PRIMARY USES: Driving and in-hand events
IDENTIFYING FEATURES: Diminutive size.
UNIQUE CHARACTERISTICS: Exhibits the same body proportions as other breeds
Bigger is not always better. Standing no taller than 34 inches as measured from the last hair on their mane to the ground, Miniature Horses are bred to look like tiny replicas of much larger breeds. They can have the refinement of an Arabian, the spotted coat of the Appaloosa or powerful build of a draft horse.
Minis, as they are sometimes called, are bred to be intelligent, curious and gentle. They are considered a versatile breed and can be used in a variety of in-hand and driving disciplines. In addition to driving and halter classes, many owners participate with their Minis in liberty, jumping and obstacle classes. Since the average mini only weighs between 150 to 350 pounds, they are not considered a riding breed.
The Miniature Horse's small stature and inability to be ridden is not a deterrent for many Miniature horse owners. Minis are ideally suited for horse lovers with limited acreage and those equestrians who find they can no longer handle a full-sized horse. Not only is the Mini's size much less intimidating than that of larger horse breeds, but Minis can be pastured and exercised on as little as an acre of ground. In addition, transporting a Miniature Horse doesn't require a truck and trailer as many individuals are small enough to ride in a van, the enclosed bed of a pickup truck or certain types of passenger vehicles.
While the popularity of the Mini has increased during the last fifty years, the history and ancestry of the Miniature Horse remains relatively unknown. It's rumored that Miniature-sized horses have been around for centuries. Since any breed of pony is capable of producing undersized individuals from time to time, it is not known whether breeding programs were established to produce these pint-sized horses prior to the twentieth century or if they were simply a genetic anomaly. Logic would dictate that in an era where man's existence was tied to the horses he used for farming, in battle and for transportation, a diminutive-sized horse would have little value except as a novelty for the rich and noble.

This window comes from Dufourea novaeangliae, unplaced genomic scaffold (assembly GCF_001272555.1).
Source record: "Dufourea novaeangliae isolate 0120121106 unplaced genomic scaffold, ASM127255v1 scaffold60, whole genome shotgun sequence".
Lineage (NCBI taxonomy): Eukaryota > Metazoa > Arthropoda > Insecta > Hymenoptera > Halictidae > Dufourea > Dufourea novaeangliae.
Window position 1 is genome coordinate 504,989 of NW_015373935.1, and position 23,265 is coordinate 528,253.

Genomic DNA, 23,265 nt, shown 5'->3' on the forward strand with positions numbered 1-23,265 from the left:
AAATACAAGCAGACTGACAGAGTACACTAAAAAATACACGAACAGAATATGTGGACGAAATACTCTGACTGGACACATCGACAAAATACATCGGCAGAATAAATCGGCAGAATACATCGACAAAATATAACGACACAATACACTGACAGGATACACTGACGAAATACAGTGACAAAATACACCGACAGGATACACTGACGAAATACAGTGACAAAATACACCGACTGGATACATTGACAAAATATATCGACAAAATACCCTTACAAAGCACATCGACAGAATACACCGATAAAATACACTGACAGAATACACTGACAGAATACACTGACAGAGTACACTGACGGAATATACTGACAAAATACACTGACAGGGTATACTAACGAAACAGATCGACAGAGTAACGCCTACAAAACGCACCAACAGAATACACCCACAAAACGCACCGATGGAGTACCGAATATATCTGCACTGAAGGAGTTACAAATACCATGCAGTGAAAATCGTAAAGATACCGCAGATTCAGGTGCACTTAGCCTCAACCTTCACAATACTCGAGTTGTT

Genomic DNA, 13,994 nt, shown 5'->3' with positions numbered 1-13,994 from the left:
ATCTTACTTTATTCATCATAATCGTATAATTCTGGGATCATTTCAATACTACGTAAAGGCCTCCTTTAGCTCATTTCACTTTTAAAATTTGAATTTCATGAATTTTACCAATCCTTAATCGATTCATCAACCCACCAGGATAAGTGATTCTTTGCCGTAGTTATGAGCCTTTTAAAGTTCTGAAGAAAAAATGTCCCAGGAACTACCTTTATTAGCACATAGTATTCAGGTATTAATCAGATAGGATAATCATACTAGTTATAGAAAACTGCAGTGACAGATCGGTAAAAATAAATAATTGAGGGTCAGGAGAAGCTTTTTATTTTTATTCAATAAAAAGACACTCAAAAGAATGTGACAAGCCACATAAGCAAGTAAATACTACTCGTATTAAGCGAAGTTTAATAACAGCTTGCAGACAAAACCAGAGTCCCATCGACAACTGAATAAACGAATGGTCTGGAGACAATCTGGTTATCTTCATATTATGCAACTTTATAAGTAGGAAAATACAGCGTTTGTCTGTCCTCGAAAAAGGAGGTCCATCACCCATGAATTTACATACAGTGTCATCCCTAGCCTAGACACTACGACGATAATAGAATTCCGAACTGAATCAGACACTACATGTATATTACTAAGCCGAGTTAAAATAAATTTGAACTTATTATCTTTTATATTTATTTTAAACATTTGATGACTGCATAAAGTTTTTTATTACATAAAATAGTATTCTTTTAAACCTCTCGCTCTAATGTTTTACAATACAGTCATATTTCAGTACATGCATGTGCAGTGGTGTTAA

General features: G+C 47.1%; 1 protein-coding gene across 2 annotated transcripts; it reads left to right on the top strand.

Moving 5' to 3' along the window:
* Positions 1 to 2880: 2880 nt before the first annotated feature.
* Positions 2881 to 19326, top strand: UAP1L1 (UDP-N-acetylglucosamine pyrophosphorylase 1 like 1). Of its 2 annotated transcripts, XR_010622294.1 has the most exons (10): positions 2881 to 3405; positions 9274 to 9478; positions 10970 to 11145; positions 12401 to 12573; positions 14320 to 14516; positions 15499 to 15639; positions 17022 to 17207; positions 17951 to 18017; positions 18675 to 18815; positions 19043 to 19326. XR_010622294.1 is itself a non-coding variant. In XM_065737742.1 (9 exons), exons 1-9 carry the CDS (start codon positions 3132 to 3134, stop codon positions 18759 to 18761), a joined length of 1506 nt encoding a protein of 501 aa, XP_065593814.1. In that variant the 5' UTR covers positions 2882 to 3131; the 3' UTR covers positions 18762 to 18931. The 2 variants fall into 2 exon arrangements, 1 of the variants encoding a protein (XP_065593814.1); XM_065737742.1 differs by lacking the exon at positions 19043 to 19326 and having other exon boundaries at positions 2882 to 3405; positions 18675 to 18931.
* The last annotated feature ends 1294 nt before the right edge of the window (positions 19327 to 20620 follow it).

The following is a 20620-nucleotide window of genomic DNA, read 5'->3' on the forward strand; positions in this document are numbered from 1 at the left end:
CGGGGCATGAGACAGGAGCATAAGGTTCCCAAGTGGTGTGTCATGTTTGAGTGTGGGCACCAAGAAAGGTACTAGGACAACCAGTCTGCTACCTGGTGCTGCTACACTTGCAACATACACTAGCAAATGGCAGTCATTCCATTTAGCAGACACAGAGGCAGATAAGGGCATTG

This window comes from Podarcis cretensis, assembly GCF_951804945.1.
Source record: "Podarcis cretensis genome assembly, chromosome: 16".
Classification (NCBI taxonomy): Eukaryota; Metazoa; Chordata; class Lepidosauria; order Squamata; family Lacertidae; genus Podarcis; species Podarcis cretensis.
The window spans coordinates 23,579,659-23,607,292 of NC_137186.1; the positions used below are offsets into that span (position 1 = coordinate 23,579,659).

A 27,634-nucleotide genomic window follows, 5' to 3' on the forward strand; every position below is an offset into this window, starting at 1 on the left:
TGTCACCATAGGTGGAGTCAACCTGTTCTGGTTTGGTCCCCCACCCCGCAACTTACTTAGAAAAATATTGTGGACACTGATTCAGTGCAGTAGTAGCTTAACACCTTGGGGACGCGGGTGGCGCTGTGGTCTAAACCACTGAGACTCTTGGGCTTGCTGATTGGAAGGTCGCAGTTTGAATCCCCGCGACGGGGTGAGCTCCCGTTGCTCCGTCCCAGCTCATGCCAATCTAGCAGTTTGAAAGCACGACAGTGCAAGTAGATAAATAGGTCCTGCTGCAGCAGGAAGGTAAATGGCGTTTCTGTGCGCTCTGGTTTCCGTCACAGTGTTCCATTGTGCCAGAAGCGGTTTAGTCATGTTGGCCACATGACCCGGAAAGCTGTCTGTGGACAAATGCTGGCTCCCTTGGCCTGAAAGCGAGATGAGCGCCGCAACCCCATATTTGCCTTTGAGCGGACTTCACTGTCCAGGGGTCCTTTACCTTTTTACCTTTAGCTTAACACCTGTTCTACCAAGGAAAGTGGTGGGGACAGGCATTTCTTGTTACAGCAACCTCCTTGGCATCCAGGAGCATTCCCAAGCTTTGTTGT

It is speculated that Dutch and English mine ponies, particularly the Shetland, were instrumental in the development of the modern day American Miniature Horse. During the nineteenth century, these small breeds of "pit" ponies were imported into America for use in coal mines. The need for these ponies dwindled as modern mechanization replaced the ponies in the mines.
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PLACE OF ORIGIN: Obscure past
AVERAGE HEIGHT: Under 34"; 34" to 38"
COLORS: Any colors and markings are accepted
INFLUENCES OR ANCESTRY: Coal mine and Shetland ponies
It was after the industrial revolution of the twentieth century, when the horse transitioned from a beast of burden to a source of recreation, that Miniature Horses caught the eye and curiosity of the equine-loving public. Armed with the principles of modern genetics, breeders set about to create perfectly proportioned Miniature Horses in the full array of coat colors, markings and patterns found in the equine genome.
Currently there are two breed registries for the American Miniature Horse. Both registries accept all colors of Mini's and don't discriminate against pinto and Appaloosa coat patterns, excessive white markings or eye color. The American Shetland Pony Club (ASPC) established the first registry in 1971. As a subsidiary of ASPC, the American Miniature Horse Registry has two height divisions. One is for Minis under 34 inches, the other for Minis between 34 and 38 inches. In 1978, the American Miniature Horse Association was founded. Minis registered with the AMHA can not exceed the 34 inch height limit. The goal of both registries is to produce the quintessential horse in miniature.
From the cute and cuddly backyard companion to the elegant show horse, the American Miniature horse offers a type of equine for everyone and every circumstance. They may be petite in size, but the breed is certainly gigantic in proportion.